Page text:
I certainly cannot fault Mexico for doing away with Daylight Saving Time.  However, it will make life a little more inconvenient for me during the time that I am still living in Ohio.  Every evening Alejandro and I talk on Skype.  He usually calls between 7:00 P.M. and 8:00 P.M. Mexican time... between 8:00 and 9:00 here.  Now, unless he changes his routine (and that may not be possible) it could be nearly 10:00 P.M. (Ohio time) before he calls.  I usually start getting ready for bed around 10, and I often turn off the light by 10:30.  I guess I am going to have to keep later hours now.

Saturday, March 11, 2023

The Ring

Alejandro and I purchased our wedding rings in August of last year.  He had found a picture on the internet of a silver wedding band with a textured surface that he liked.  I liked it too, but I was doubtful that we would be able to find something similar in the jewelry shops of Mexico City.

One Saturday we went downtown to Madero Street in the Historic Center.  In colonial times the street was called the Street of the Silversmiths.  It still has numerous "Centros Joyeros" (Jewelers' Centers) that are like mini-malls filled with jewelers' booths.  We walked around several of these "Centros".  Most of the jewelers dealt in gold, and there was nothing similar to what we wanted in the booths that did silver jewelry.  

Finally, someone gave us the address of a person who did custom designs.  He was located in another "Centro Joyero" on Palma Street just a block from the main plaza.  We went to the place and managed to find the jeweler who had a booth upstairs.  Alejandro had the photo of the ring on his cellphone and showed it to the jeweler.  He said that he would be able to do an approximation.  He took our ring sizes.  When he told us the price we were flabbergasted.  We thought at first that he was giving us just the price for doing the original design, but no.  It was the total price for both rings in sterling silver... around 75 U.S. dollars!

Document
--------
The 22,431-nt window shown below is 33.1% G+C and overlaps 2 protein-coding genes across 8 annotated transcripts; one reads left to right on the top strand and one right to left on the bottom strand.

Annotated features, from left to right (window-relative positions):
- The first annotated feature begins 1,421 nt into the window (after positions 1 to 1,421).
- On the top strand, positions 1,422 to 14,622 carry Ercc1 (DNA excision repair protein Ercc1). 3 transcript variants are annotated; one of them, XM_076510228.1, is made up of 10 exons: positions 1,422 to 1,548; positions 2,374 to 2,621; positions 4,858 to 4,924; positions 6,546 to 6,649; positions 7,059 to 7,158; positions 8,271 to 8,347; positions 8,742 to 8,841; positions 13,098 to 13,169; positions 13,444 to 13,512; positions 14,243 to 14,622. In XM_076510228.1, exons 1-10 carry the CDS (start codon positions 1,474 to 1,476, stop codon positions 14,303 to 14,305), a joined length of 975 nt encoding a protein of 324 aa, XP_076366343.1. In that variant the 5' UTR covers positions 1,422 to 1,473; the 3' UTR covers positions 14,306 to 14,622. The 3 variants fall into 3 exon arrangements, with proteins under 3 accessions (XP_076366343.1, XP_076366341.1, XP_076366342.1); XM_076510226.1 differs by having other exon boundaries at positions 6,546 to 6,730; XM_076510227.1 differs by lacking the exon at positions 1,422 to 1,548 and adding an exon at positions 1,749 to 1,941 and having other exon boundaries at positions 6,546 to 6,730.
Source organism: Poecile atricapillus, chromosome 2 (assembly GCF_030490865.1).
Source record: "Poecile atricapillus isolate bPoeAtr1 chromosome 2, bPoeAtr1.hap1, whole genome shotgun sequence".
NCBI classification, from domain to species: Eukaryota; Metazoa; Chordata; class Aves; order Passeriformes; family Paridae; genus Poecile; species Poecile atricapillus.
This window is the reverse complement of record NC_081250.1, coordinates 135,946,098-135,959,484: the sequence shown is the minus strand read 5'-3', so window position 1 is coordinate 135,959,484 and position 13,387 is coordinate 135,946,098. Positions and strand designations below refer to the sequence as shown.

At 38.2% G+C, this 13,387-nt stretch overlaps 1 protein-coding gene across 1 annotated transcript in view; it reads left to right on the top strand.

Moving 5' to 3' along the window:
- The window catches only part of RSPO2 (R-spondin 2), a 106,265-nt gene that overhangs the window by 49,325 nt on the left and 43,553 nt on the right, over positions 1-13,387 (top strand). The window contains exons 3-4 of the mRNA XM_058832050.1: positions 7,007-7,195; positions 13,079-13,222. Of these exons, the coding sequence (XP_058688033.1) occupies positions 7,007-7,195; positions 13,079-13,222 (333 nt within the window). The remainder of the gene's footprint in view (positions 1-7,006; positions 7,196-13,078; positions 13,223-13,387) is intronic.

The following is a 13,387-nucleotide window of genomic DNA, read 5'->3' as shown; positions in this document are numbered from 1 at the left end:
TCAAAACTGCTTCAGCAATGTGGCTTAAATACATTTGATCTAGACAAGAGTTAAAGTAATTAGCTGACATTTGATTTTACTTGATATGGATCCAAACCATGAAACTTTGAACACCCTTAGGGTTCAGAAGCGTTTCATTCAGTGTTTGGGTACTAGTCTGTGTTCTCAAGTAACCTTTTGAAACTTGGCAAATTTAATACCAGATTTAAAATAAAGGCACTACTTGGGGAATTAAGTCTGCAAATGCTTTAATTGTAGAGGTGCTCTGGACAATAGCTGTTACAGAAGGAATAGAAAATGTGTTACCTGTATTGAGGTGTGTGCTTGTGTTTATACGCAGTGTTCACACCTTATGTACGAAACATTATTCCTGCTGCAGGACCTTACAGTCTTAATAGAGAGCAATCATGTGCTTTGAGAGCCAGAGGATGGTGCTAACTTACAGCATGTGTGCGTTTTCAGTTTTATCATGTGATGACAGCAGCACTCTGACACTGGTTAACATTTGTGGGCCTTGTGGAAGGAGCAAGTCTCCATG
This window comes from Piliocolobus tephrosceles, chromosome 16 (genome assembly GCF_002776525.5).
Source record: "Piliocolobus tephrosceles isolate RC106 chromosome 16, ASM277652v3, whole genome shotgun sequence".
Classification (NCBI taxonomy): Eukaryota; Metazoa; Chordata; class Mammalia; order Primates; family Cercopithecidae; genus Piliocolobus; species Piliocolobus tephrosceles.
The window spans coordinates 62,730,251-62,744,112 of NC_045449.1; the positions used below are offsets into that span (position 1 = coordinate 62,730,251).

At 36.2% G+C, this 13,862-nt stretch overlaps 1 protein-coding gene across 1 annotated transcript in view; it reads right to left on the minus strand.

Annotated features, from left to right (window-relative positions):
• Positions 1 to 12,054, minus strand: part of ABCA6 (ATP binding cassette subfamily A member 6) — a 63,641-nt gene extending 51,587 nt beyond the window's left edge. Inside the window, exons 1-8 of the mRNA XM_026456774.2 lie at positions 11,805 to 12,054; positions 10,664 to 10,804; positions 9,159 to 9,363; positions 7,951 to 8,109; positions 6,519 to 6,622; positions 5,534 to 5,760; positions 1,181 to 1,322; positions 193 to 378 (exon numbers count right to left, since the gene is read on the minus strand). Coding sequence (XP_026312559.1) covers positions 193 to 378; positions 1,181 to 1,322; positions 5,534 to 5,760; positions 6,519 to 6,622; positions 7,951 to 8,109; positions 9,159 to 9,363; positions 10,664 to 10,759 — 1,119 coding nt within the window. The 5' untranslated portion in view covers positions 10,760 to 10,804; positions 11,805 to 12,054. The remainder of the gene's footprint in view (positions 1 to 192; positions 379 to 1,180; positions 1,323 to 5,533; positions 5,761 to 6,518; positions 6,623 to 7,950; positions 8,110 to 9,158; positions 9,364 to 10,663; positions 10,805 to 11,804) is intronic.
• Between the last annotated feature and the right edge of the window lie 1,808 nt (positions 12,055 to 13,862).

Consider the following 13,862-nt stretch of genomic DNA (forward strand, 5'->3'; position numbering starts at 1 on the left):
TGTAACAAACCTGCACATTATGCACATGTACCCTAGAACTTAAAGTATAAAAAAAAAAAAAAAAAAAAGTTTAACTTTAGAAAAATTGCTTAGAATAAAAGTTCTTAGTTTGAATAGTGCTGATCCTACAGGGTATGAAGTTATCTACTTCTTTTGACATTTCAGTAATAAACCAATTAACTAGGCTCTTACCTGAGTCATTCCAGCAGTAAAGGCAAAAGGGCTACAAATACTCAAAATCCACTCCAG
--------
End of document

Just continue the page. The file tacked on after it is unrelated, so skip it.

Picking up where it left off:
By the time that I returned on my next trip, the rings were ready.  We made another trip downtown to pick them up.   They were beautiful and fit us perfectly.   The numbers 925 are stamped inside the rings, indicating that they are 92.5% pure silver... sterling silver. I tucked them away in the apartment until our wedding day on Valentine's Day.

Here's a photo that I took of my ring...

Probably on my next trip, we will take the rings back to the jeweler and have the insides engraved with our wedding date.

We lucked out on an incredibly affordable price, but I absolutely love my ring!

Friday, March 10, 2023

More Wedding Pictures

Last month I posted a few pictures of the civil ceremony in which Alejandro and I were married on Valentine's Day.  I had given my camera to Eduardo, a good friend of Alejandro's, to take some photos for us.  There was also a photographer present, and we ordered pictures from him.  We picked those up the last week of my stay in Mexico City, and Alejandro was able to briefly borrow the photographer's memory stick so that we could also upload the photos to our laptops.

Here are a few more photos of the ceremony...